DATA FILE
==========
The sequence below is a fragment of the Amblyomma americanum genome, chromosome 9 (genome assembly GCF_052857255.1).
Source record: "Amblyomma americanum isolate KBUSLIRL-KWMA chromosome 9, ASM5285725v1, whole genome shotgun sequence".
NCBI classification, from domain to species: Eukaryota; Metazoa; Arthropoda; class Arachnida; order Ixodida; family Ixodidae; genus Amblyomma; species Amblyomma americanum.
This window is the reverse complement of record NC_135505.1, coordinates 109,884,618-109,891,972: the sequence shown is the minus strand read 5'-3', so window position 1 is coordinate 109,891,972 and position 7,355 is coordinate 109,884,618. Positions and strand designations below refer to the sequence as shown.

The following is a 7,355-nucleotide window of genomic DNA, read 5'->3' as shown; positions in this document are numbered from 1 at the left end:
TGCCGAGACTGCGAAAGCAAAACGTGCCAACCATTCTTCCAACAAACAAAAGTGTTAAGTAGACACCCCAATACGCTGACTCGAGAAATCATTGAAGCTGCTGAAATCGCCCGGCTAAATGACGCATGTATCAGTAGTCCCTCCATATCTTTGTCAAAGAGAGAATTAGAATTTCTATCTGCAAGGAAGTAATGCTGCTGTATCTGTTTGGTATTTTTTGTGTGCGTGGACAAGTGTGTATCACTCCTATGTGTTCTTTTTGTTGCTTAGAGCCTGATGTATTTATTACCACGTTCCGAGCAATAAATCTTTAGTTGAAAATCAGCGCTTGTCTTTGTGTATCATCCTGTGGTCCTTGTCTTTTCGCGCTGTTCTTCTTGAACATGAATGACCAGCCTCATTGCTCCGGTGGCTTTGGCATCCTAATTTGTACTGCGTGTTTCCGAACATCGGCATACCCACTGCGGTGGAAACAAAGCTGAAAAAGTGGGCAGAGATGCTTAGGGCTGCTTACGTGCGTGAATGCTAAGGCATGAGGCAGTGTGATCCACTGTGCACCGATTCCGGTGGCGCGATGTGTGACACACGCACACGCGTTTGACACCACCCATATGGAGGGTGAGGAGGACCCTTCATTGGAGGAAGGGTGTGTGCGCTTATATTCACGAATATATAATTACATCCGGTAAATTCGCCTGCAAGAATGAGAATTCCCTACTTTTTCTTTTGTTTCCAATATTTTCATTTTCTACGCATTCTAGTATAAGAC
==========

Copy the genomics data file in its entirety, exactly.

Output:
The sequence below is a fragment of the Amblyomma americanum genome, chromosome 9 (genome assembly GCF_052857255.1).
Source record: "Amblyomma americanum isolate KBUSLIRL-KWMA chromosome 9, ASM5285725v1, whole genome shotgun sequence".
NCBI classification, from domain to species: Eukaryota; Metazoa; Arthropoda; class Arachnida; order Ixodida; family Ixodidae; genus Amblyomma; species Amblyomma americanum.
This window is the reverse complement of record NC_135505.1, coordinates 109,884,618-109,891,972: the sequence shown is the minus strand read 5'-3', so window position 1 is coordinate 109,891,972 and position 7,355 is coordinate 109,884,618. Positions and strand designations below refer to the sequence as shown.

The following is a 7,355-nucleotide window of genomic DNA, read 5'->3' as shown; positions in this document are numbered from 1 at the left end:
TGCCGAGACTGCGAAAGCAAAACGTGCCAACCATTCTTCCAACAAACAAAAGTGTTAAGTAGACACCCCAATACGCTGACTCGAGAAATCATTGAAGCTGCTGAAATCGCCCGGCTAAATGACGCATGTATCAGTAGTCCCTCCATATCTTTGTCAAAGAGAGAATTAGAATTTCTATCTGCAAGGAAGTAATGCTGCTGTATCTGTTTGGTATTTTTTGTGTGCGTGGACAAGTGTGTATCACTCCTATGTGTTCTTTTTGTTGCTTAGAGCCTGATGTATTTATTACCACGTTCCGAGCAATAAATCTTTAGTTGAAAATCAGCGCTTGTCTTTGTGTATCATCCTGTGGTCCTTGTCTTTTCGCGCTGTTCTTCTTGAACATGAATGACCAGCCTCATTGCTCCGGTGGCTTTGGCATCCTAATTTGTACTGCGTGTTTCCGAACATCGGCATACCCACTGCGGTGGAAACAAAGCTGAAAAAGTGGGCAGAGATGCTTAGGGCTGCTTACGTGCGTGAATGCTAAGGCATGAGGCAGTGTGATCCACTGTGCACCGATTCCGGTGGCGCGATGTGTGACACACGCACACGCGTTTGACACCACCCATATGGAGGGTGAGGAGGACCCTTCATTGGAGGAAGGGTGTGTGCGCTTATATTCACGAATATATAATTACATCCGGTAAATTCGCCTGCAAGAATGAGAATTCCCTACTTTTTCTTTTGTTTCCAATATTTTCATTTTCTACGCATTCTAGTATAAGAC